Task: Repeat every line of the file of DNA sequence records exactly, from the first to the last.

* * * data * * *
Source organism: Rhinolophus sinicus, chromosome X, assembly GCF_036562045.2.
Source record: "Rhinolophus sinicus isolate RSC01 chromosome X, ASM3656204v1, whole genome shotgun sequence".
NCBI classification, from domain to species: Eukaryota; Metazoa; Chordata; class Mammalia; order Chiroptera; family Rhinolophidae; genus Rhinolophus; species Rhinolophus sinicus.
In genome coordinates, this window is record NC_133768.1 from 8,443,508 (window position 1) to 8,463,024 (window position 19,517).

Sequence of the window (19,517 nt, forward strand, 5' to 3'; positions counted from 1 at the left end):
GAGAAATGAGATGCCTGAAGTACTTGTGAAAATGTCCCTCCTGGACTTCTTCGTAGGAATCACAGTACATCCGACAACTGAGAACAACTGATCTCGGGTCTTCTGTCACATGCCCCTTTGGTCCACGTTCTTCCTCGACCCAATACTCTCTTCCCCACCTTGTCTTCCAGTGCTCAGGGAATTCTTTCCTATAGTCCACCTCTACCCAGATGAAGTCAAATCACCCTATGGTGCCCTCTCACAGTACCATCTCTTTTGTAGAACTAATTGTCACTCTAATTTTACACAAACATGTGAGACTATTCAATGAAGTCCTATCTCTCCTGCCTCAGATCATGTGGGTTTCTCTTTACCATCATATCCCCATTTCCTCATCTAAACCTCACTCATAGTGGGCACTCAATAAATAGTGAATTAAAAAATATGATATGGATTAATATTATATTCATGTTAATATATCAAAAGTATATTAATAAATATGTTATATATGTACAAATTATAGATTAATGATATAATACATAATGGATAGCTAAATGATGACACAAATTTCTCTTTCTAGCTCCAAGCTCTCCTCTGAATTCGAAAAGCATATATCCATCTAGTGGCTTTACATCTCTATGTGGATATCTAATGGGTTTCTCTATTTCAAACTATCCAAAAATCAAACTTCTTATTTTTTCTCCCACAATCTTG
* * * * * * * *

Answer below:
Source organism: Rhinolophus sinicus, chromosome X, assembly GCF_036562045.2.
Source record: "Rhinolophus sinicus isolate RSC01 chromosome X, ASM3656204v1, whole genome shotgun sequence".
NCBI classification, from domain to species: Eukaryota; Metazoa; Chordata; class Mammalia; order Chiroptera; family Rhinolophidae; genus Rhinolophus; species Rhinolophus sinicus.
In genome coordinates, this window is record NC_133768.1 from 8,443,508 (window position 1) to 8,463,024 (window position 19,517).

Sequence of the window (19,517 nt, forward strand, 5' to 3'; positions counted from 1 at the left end):
GAGAAATGAGATGCCTGAAGTACTTGTGAAAATGTCCCTCCTGGACTTCTTCGTAGGAATCACAGTACATCCGACAACTGAGAACAACTGATCTCGGGTCTTCTGTCACATGCCCCTTTGGTCCACGTTCTTCCTCGACCCAATACTCTCTTCCCCACCTTGTCTTCCAGTGCTCAGGGAATTCTTTCCTATAGTCCACCTCTACCCAGATGAAGTCAAATCACCCTATGGTGCCCTCTCACAGTACCATCTCTTTTGTAGAACTAATTGTCACTCTAATTTTACACAAACATGTGAGACTATTCAATGAAGTCCTATCTCTCCTGCCTCAGATCATGTGGGTTTCTCTTTACCATCATATCCCCATTTCCTCATCTAAACCTCACTCATAGTGGGCACTCAATAAATAGTGAATTAAAAAATATGATATGGATTAATATTATATTCATGTTAATATATCAAAAGTATATTAATAAATATGTTATATATGTACAAATTATAGATTAATGATATAATACATAATGGATAGCTAAATGATGACACAAATTTCTCTTTCTAGCTCCAAGCTCTCCTCTGAATTCGAAAAGCATATATCCATCTAGTGGCTTTACATCTCTATGTGGATATCTAATGGGTTTCTCTATTTCAAACTATCCAAAAATCAAACTTCTTATTTTTTCTCCCACAATCTTG